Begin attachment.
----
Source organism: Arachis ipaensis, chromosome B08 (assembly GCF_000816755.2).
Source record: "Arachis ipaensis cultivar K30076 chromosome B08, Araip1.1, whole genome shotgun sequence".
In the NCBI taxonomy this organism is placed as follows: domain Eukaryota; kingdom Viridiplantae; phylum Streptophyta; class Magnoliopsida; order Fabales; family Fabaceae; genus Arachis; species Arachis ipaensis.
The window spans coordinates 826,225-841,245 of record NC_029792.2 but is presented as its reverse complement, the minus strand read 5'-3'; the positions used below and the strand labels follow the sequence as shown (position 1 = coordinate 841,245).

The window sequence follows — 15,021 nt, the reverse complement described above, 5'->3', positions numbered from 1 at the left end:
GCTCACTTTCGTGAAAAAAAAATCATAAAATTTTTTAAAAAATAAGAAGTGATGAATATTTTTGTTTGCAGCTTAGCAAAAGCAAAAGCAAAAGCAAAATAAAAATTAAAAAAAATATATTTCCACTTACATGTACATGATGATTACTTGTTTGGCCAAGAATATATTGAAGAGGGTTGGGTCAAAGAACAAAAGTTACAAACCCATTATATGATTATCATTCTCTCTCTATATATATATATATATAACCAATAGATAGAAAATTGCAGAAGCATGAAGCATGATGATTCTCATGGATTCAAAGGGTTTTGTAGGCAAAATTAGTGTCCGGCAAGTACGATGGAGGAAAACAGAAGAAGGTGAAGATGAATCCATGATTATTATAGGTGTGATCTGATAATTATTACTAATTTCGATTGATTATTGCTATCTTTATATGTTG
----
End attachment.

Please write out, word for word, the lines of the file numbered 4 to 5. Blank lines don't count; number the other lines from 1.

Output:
The window spans coordinates 826,225-841,245 of record NC_029792.2 but is presented as its reverse complement, the minus strand read 5'-3'; the positions used below and the strand labels follow the sequence as shown (position 1 = coordinate 841,245).

The window sequence follows — 15,021 nt, the reverse complement described above, 5'->3', positions numbered from 1 at the left end: